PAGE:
Mark J. Finn 4/7In a paper released on the 19th of August, 2011, Victor Marinez and Ioanid Rosu21 expressly acknowledged thatthere is disagreement between market participants and academics on the effect of HFT on volatility. In addressing theissue, they provided an alternative model of the phenomenon by assuming that high frequency traders are informedtraders and that they do not take directional bets. Rather, they act in response to a continuous stream of news that hasvarying degrees of precision. They show (through the application of a mathematical model) that in the presence of newsHFTs generate “most of the volatility and trading volume in the market”. Where the degree of precision in news ishigher, the contribution of the informed HFTs is greater to volatility, largely because they do not take directional bets. Ina news rich world where HFTs typically only hold short positions, it is therefore expected that the presence of HFT willtend to increase volatility. This effect is again a consequence of the co-existence of market participants who havediffering investment horizons.Flash CrashPerhaps the most apt case study of the potential effect HFT on volatility is the Flash Crash. On the 6th of May, 2010, USstock market and futures indices experienced a sudden drop of around 5% in 30 minutes. As there was no clearexplanation at the time, many market participants, analysts and commentators concluded that it was driven byautomated HFT. On the 11th of August 2010, a number of high profile asset management companies and marketintermediaries suggested that the nature of electronic market place was such that the event could easily occur.In the time that has passed since the crash, however, no conclusive answer has been provided for its cause, despitesignificant research and investigation. After studying the events of the day, along with the subsequent SECinvestigations, one group of academics released a paper addressing the causes and the involvement of HFT.22 Theirconclusion was that although there was a larger than normal amount of HFT on the day, it was caused primarily by alarge fundamental selling program that did not have sufficient corresponding demand for prices to remain stable. Theyargued that the HFTs most likely bought large portion of the initial stock from the fundamental sellers, but as they donot typically hold inventory for that long, and trade on the markets direction, they sold in line with the broader market.The reversal was also largely attributed to fundamental investors who formed the view that prices had fallen belowtheir intrinsic values. They concluded that “irrespective of technology, markets can become fragile when imbalancesarise as a result of large traders seeking to buy or sell quantities larger than intermediaries are willing to temporarilyhold.”23 Interestingly, their analysis of the actual events shows that it is not HFT that causes volatility in its own right,but its potential interaction with differing (i.e. fundamental) investors.Conclusion:HFT now represents a significant portion of trading in US markets, as well as other developed markets around theworld. The rise of HFT is driven by a belief that markets are not perfectly efficient and that differences in marketparticipants, particularly in risk appetite and investment horizon, create opportunities to generate alpha. Hedge fundshave invested heavily in computer technology to gain a trading edge in responding to news and compete aggressively toexploit. Despite their competitive short term edge, fundamental investors still make up a large portion of overall volumeand have a significant effect on the market. The co-existence of the two can lead to excessive volatility, as was evidencein the Flash Crash. Although many market participants and commentators consider HFT to be the cause of excessivevolatility, the academic and empirical evidence is inconclusive. There are varying views of the effects of HFT on pricediscovery and volatility, however, it is generally accepted that because markets are not purely efficient, circumstancescan arise that are conducive to extreme volatility. The increasing competition in HFT among hedge funds and othermarket participants will inevitably reduce alpha opportunities in developed markets and cause hedge funds to focusmore on emerging markets that are less efficient.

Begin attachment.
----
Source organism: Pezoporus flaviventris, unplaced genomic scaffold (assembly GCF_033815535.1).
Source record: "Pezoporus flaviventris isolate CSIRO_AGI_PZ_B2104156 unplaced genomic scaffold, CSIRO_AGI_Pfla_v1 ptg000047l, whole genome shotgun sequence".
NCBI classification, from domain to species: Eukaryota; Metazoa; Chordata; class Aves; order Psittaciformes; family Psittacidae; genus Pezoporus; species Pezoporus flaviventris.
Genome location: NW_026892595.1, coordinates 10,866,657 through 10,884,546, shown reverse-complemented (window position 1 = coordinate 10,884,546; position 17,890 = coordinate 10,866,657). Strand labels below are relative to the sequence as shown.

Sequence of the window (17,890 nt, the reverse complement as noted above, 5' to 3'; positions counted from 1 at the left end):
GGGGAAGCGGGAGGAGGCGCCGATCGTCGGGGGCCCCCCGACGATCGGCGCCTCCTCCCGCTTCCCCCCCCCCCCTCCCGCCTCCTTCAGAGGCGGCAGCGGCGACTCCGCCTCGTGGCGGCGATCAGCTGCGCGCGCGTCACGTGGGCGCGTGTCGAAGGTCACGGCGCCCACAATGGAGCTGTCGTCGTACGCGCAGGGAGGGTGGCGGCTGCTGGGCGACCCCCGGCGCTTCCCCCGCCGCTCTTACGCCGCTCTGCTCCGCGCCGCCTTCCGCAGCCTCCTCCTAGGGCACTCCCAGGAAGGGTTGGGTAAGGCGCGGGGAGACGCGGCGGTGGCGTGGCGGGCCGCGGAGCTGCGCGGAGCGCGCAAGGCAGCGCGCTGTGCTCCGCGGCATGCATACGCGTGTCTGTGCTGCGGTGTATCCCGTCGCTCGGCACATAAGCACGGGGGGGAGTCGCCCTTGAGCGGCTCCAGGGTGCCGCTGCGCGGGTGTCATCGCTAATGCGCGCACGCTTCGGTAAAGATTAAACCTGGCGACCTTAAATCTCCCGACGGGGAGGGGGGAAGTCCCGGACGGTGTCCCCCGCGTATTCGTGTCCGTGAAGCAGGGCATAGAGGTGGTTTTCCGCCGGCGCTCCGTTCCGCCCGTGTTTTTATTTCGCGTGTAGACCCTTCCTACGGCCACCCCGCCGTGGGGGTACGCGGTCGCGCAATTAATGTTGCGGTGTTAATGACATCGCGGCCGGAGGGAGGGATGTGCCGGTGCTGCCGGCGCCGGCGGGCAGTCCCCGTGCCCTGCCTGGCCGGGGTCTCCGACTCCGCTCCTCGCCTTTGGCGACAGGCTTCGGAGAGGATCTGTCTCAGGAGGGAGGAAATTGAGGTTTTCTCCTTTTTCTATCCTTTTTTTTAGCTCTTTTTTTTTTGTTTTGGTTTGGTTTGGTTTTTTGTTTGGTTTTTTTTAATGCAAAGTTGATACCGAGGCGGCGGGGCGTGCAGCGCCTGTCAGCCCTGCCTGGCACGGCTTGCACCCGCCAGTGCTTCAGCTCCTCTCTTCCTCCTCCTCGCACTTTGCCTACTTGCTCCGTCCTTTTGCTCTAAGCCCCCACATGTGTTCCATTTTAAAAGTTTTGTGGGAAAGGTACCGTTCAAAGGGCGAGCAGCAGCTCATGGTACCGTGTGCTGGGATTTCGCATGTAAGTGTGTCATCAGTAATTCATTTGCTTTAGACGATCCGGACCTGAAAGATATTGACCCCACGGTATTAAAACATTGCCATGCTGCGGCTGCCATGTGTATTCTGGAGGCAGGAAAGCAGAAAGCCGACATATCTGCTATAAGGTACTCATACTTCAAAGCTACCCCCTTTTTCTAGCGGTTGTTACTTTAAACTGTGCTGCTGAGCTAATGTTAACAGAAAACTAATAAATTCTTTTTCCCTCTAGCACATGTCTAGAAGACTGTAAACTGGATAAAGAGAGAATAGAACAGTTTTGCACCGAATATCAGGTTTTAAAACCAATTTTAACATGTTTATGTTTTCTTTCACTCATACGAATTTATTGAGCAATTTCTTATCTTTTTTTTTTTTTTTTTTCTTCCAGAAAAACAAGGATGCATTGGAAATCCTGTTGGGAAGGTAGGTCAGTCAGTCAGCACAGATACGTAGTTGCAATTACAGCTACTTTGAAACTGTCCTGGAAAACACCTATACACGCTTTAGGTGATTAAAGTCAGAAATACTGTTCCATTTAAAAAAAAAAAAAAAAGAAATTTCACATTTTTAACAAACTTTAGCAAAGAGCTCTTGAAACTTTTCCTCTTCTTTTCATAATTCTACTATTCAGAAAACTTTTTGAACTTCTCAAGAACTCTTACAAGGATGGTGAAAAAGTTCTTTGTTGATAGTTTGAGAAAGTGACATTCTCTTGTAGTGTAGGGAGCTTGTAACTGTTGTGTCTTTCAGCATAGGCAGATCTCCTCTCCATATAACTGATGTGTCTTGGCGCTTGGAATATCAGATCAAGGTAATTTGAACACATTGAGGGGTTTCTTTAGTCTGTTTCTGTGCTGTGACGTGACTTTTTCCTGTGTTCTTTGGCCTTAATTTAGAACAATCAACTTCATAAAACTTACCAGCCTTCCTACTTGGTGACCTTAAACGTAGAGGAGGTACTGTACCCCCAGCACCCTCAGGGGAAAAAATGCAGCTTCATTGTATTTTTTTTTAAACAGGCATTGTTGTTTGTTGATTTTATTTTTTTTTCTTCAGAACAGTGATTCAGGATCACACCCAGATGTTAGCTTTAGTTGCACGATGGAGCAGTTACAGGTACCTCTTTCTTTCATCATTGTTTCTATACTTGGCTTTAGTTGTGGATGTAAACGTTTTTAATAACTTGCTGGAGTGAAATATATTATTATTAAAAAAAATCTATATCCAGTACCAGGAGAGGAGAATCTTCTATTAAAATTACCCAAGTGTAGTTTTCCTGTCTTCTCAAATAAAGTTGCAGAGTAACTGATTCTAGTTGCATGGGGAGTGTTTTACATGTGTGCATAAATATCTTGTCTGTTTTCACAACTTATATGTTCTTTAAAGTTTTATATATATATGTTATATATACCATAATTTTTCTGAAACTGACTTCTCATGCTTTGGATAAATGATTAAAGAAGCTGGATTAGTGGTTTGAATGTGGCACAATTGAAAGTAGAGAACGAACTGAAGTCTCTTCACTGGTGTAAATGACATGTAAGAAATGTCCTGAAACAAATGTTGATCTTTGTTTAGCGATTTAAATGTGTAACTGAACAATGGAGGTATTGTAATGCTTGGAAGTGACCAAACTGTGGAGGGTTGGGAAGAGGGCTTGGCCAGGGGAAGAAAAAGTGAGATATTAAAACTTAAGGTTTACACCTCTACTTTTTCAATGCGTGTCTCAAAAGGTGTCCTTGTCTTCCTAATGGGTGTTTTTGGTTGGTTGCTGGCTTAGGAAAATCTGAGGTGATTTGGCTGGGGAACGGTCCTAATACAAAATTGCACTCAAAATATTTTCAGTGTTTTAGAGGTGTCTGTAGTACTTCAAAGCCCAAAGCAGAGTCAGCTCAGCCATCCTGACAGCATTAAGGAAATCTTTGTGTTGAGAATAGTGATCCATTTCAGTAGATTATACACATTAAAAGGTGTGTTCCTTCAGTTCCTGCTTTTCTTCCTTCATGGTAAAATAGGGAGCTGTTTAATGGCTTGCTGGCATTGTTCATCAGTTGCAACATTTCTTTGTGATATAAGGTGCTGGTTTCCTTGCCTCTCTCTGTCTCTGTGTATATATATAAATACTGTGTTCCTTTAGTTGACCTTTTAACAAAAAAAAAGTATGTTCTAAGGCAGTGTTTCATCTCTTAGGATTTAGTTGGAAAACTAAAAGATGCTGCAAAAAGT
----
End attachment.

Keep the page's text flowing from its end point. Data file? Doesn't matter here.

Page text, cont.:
Mark J. Finn 5/7Bibliography:* The paper referred directly to the following academic papers. Specific references are provided in the endnotes. 1. Álvaro Cartea and José Penalva, “Where is the value in High Frequency Trading?”, Banco De Espana, 2011 2. Kirilenko, Kyle, Samadi, Tuzun, “The Flash Crash: The Impact of High Frequency Trading on an Electronic Market”, 18 Jan 2011 3. X Zhang, “The Effect of High-Frequency Trading on Stock Volatility and Price Discovery”, Nov 2010 4. Olsen, “High frequency finance the hedge fund category of the future”, 2001. 5. Fabozzi, Focardi, Jonas, “High-Frequency Trading: Methodologies and Market Impact”, 2010 6. Jonathon Brogaard, “High Frequency Trading and its impact on market quality”, 16 Jul 2010 7. Victor Martinez and Ioanid Rosu, “High Frequency Traders, News and Volitlity”, 19 Aug 2011